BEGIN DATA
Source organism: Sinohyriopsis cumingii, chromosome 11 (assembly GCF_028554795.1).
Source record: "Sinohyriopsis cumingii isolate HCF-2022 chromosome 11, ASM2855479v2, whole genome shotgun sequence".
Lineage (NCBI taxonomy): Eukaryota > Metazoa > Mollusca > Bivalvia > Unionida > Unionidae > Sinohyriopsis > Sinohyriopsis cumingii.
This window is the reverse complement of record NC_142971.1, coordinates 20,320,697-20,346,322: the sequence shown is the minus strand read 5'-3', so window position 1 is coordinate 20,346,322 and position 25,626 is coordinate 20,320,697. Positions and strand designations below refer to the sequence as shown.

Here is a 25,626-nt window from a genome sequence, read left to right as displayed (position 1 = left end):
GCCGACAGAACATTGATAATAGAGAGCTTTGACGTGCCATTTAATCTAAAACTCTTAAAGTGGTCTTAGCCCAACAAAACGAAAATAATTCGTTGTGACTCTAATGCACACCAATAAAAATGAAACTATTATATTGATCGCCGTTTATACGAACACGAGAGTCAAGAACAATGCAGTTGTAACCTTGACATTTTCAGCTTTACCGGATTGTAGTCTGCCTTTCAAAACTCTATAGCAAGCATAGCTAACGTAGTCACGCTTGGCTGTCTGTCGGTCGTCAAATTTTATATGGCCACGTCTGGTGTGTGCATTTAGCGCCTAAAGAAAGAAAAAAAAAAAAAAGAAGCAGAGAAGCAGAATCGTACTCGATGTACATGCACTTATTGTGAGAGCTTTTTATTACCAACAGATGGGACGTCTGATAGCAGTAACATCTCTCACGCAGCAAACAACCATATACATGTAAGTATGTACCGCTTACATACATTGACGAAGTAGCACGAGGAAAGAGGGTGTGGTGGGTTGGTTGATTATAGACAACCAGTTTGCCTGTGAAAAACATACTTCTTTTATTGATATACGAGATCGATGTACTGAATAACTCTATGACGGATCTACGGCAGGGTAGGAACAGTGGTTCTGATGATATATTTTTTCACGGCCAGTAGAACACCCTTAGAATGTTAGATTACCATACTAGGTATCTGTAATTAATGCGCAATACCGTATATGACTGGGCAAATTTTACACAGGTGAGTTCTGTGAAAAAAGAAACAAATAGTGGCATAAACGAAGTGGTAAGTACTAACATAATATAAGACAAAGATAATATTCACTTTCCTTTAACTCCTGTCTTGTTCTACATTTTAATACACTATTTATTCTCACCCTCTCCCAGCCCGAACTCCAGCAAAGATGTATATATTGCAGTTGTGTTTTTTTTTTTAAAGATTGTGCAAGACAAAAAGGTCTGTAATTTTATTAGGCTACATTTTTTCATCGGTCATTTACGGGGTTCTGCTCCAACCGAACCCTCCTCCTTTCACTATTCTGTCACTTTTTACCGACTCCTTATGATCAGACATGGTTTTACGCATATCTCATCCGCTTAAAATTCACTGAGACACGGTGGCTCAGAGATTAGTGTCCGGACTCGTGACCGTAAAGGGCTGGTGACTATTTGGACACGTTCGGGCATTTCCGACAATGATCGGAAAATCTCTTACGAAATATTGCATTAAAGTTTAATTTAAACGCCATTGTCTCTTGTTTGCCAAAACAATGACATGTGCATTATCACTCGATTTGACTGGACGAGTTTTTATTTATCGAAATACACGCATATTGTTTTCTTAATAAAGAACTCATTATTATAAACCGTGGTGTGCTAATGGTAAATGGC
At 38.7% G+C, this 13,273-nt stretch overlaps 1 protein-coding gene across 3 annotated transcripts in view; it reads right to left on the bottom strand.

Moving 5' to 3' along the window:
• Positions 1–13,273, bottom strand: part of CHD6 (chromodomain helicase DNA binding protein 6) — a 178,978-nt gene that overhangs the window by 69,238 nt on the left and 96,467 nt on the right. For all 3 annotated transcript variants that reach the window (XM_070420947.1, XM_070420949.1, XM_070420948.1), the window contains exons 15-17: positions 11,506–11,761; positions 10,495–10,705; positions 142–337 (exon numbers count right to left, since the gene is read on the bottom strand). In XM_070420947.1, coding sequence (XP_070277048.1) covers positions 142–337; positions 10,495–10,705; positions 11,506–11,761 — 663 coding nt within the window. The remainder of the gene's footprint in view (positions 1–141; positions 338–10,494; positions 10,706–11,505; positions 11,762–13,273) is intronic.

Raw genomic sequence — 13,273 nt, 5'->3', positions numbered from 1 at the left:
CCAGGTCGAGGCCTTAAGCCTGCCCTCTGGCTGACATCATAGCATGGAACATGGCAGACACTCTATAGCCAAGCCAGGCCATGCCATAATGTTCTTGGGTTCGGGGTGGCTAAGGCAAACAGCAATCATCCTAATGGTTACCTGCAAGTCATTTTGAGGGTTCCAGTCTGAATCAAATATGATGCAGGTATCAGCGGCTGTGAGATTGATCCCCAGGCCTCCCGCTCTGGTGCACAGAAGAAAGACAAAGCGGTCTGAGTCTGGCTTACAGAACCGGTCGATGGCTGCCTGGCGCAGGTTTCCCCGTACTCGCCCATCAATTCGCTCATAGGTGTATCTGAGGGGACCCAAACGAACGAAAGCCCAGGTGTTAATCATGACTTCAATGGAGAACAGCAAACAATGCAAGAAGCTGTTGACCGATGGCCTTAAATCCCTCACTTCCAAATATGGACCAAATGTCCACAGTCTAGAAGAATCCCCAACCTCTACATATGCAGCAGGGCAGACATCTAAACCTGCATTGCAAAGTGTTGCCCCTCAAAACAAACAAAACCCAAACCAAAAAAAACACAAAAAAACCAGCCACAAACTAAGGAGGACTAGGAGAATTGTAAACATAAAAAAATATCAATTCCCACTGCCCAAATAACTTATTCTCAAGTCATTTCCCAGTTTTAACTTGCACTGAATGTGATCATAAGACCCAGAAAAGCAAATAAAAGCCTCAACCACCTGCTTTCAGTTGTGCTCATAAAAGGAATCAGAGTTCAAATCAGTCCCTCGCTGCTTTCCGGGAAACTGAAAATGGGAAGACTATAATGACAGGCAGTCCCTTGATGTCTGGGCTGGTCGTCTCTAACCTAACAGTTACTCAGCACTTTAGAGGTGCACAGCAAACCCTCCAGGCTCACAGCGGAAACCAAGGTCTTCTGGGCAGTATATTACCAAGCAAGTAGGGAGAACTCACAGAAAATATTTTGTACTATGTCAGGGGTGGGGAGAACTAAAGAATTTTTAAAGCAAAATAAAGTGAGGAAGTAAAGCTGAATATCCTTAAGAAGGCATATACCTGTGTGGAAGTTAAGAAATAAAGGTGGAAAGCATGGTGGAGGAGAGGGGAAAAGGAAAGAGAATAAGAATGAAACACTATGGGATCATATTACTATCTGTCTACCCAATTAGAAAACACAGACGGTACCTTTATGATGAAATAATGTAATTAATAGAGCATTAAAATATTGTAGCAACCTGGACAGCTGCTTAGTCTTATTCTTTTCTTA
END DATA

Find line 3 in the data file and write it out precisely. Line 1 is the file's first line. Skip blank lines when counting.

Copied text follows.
Lineage (NCBI taxonomy): Eukaryota > Metazoa > Mollusca > Bivalvia > Unionida > Unionidae > Sinohyriopsis > Sinohyriopsis cumingii.